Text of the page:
An atricle written about "Godwin's Law" in The Economist...

…but by another name. In an article called “Many a true word…,” they dubbed the famous debating tactic “The Fuhrer manoeuvre.” Which do YOU think is the better name?


To comment on this, I would need:

a) a link to the article (sorry, I travel and pick up the Economist in airports - haven’t done so lately)

b) a definition of Godwin’s Law

c) an explanation as to why it might be referred to as the Fuhrer’s maneuver.

Sorry if I am one of those pesky naive 'merkins, but this one’s over my head…

I love Godwin’s Law… the most striking thing about it is how true is usually is.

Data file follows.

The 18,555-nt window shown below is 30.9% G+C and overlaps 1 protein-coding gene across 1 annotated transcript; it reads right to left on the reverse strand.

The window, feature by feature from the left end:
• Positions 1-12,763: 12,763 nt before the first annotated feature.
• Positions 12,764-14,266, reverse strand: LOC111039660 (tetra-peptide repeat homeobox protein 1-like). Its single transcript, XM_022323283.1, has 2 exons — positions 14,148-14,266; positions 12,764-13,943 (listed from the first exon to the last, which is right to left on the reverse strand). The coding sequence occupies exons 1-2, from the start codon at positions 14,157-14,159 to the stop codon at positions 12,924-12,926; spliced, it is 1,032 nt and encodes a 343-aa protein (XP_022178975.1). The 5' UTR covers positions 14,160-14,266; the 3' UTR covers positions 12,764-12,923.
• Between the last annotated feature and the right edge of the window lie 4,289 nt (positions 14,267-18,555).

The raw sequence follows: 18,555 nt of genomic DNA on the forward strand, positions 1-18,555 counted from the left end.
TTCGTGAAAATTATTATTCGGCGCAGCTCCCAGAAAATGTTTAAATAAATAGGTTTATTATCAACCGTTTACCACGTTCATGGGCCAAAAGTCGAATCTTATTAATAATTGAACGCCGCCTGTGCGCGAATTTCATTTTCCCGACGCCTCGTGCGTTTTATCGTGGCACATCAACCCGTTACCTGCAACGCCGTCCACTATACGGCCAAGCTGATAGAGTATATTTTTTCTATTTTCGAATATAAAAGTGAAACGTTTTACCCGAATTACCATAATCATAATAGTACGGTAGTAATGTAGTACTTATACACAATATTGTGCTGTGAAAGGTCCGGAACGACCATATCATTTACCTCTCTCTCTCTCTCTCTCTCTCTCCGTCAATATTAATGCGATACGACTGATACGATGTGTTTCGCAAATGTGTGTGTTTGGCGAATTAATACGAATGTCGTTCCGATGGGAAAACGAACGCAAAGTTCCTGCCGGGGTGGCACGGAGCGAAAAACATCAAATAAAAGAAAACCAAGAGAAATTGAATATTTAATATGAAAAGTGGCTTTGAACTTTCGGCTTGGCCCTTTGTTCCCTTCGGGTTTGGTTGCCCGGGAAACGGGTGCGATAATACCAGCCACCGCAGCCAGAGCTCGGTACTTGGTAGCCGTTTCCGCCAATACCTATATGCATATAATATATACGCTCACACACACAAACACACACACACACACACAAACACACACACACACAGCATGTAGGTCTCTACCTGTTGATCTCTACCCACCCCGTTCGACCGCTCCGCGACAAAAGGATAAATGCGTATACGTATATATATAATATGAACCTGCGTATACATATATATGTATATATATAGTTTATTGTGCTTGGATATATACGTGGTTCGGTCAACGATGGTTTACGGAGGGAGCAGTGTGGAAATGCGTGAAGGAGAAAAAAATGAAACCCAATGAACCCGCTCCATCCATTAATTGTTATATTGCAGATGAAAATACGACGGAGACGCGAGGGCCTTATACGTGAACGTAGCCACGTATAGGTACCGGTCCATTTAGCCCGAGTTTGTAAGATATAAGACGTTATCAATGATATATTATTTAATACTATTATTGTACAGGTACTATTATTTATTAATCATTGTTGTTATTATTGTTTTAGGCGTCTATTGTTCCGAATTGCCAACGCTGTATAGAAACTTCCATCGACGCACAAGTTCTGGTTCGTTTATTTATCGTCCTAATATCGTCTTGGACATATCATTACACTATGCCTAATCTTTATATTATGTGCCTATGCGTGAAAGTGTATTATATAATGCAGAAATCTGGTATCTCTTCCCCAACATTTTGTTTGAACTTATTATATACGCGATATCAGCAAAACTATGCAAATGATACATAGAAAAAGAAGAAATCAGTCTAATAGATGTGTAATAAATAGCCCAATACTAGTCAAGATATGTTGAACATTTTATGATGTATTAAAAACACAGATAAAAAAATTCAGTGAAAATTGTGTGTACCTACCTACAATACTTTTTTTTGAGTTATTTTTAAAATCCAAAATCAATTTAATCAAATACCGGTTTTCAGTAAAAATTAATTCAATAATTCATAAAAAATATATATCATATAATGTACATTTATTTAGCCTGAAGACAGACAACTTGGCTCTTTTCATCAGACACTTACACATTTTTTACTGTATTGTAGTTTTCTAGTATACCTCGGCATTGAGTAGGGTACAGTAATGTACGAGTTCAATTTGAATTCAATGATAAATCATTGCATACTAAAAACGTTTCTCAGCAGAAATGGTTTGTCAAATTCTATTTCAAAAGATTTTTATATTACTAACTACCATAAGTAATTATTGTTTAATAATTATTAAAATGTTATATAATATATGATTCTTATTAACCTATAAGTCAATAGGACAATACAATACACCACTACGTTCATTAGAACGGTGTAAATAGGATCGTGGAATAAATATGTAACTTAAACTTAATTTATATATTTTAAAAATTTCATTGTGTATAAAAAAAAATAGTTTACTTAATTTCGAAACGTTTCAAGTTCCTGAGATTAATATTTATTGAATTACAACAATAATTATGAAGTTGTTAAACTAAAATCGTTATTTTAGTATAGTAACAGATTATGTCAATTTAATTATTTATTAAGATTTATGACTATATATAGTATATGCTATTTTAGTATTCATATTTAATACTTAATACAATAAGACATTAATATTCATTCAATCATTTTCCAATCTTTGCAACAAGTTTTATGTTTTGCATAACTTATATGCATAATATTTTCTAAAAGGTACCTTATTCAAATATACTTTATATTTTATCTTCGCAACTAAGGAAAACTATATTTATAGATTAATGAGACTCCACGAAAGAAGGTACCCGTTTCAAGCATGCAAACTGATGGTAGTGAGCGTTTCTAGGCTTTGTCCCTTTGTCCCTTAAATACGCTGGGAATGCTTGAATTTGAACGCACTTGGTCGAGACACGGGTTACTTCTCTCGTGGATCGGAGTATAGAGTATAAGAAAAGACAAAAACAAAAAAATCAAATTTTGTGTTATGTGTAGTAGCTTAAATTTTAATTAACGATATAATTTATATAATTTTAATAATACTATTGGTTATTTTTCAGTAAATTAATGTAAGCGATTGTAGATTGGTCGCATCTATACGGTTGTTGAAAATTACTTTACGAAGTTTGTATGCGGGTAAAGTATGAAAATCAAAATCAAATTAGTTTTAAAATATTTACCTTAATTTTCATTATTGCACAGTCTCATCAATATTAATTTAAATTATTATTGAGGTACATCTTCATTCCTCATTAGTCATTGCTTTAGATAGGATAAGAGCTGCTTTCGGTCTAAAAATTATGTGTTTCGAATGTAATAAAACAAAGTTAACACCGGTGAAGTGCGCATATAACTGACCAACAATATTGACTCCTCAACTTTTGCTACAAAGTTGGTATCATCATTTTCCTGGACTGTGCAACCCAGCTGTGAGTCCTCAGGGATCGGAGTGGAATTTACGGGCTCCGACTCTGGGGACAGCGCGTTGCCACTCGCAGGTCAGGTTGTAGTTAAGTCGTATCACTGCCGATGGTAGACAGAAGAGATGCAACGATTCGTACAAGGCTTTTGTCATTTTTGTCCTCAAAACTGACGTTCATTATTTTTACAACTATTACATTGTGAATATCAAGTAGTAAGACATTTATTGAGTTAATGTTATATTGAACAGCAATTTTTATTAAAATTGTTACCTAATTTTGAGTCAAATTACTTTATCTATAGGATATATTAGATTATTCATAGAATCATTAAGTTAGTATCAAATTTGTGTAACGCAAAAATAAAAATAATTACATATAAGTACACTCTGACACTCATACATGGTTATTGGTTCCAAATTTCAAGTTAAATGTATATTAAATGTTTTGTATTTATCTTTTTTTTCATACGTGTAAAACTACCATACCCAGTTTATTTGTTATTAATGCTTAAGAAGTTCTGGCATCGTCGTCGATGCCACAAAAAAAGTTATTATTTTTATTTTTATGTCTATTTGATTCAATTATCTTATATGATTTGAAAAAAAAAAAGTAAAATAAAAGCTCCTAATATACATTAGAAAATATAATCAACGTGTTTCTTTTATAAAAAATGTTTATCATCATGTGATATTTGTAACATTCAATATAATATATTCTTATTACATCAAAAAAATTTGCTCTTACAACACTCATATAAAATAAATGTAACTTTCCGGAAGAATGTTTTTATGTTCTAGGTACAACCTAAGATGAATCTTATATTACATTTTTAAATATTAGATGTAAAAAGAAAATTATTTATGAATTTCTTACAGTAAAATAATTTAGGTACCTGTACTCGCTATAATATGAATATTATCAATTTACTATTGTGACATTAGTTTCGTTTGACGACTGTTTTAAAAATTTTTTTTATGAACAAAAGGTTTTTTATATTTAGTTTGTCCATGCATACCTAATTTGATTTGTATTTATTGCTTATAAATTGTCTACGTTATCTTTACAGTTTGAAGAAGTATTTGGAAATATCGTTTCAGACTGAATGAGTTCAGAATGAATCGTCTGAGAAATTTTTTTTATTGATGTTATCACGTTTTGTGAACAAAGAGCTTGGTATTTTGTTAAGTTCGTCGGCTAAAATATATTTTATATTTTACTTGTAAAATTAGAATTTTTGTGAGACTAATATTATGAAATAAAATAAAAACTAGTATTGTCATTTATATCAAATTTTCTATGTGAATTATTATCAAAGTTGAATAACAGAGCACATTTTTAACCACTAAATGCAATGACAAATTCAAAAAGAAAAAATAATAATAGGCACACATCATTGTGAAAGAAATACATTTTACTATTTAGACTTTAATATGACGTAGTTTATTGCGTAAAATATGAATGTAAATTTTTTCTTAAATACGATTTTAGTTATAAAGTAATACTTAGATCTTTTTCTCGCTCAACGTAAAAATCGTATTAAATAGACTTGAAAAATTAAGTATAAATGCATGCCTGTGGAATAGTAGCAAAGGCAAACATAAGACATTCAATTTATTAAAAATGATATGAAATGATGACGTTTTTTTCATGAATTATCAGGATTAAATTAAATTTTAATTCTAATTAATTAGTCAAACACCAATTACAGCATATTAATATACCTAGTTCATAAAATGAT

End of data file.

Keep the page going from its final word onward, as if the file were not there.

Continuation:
From The Jargon Dictionary:

It was originated for Usenet discussions, but also applies to bulletin board discussions and e-mail threads. Hopefully you can see why this would apply to the new title the Economist gave it. (Hitler = Nazi leader = fuehrer)

To answer Soup’s question, I think “The Fuehrer Maneuver” is certainly more descriptive, though more people know it as Godwin’s Law, I’m sure. For clarity’s sake, I suppose I prefer the former.

Who is “Godwin”?

Mr. Godot in disguise.